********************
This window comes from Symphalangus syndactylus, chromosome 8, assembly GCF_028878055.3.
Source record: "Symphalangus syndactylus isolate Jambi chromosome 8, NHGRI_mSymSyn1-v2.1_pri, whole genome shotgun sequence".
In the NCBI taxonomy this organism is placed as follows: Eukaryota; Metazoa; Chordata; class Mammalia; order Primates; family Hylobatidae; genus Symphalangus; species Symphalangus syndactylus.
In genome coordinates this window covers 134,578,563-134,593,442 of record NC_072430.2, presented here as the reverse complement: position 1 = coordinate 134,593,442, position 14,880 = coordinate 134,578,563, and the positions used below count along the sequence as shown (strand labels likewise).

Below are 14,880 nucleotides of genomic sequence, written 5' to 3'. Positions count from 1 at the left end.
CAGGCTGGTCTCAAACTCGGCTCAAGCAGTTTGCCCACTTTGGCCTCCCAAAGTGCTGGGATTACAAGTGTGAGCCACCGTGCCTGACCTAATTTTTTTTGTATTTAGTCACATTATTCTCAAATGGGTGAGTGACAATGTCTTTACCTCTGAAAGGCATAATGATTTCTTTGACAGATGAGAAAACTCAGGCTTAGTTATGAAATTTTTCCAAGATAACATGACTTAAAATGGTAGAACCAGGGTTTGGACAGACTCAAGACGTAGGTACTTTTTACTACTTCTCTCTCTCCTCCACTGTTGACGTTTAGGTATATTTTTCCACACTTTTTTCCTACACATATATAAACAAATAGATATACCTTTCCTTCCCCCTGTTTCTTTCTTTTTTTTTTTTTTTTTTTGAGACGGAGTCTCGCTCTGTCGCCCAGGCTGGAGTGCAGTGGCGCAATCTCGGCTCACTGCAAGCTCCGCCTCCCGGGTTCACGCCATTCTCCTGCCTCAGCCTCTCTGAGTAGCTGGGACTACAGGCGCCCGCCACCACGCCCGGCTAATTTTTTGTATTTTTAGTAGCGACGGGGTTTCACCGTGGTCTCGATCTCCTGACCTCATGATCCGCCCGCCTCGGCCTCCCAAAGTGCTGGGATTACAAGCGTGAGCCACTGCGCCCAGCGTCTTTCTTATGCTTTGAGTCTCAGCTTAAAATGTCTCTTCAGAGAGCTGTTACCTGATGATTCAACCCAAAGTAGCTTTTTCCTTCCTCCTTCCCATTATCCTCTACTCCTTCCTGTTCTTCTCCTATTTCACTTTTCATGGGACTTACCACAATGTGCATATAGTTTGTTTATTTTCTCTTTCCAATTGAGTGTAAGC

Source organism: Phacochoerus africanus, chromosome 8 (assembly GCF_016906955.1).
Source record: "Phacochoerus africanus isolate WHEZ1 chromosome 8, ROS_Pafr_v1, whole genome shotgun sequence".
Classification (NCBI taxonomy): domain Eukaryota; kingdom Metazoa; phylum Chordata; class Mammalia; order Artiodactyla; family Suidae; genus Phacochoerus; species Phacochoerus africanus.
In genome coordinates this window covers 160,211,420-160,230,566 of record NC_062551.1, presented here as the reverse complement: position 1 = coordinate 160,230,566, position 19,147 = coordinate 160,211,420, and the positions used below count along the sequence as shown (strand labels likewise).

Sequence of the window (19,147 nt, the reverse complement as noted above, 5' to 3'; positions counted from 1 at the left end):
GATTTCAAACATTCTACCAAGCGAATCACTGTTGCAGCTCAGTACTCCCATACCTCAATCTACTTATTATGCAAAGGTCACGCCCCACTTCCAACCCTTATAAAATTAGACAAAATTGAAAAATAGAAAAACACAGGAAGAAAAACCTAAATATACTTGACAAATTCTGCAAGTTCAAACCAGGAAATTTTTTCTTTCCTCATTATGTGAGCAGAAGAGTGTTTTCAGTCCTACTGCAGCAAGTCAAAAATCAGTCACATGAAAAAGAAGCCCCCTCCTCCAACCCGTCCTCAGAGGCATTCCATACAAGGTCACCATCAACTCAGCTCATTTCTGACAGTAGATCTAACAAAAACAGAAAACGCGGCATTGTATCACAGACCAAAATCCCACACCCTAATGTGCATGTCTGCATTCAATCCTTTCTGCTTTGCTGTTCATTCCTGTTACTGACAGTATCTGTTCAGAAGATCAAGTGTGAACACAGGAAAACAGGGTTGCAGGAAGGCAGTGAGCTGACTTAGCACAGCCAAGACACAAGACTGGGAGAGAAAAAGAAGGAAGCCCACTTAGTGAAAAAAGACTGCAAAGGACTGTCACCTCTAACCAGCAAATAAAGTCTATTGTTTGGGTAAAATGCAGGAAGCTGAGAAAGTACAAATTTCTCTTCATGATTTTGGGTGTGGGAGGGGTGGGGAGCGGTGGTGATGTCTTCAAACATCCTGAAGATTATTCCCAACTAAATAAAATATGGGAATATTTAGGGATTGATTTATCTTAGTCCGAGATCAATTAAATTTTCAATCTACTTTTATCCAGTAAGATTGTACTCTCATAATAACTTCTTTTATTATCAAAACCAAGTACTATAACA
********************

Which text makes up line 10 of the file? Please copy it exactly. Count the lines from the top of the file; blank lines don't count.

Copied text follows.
In genome coordinates this window covers 160,211,420-160,230,566 of record NC_062551.1, presented here as the reverse complement: position 1 = coordinate 160,230,566, position 19,147 = coordinate 160,211,420, and the positions used below count along the sequence as shown (strand labels likewise).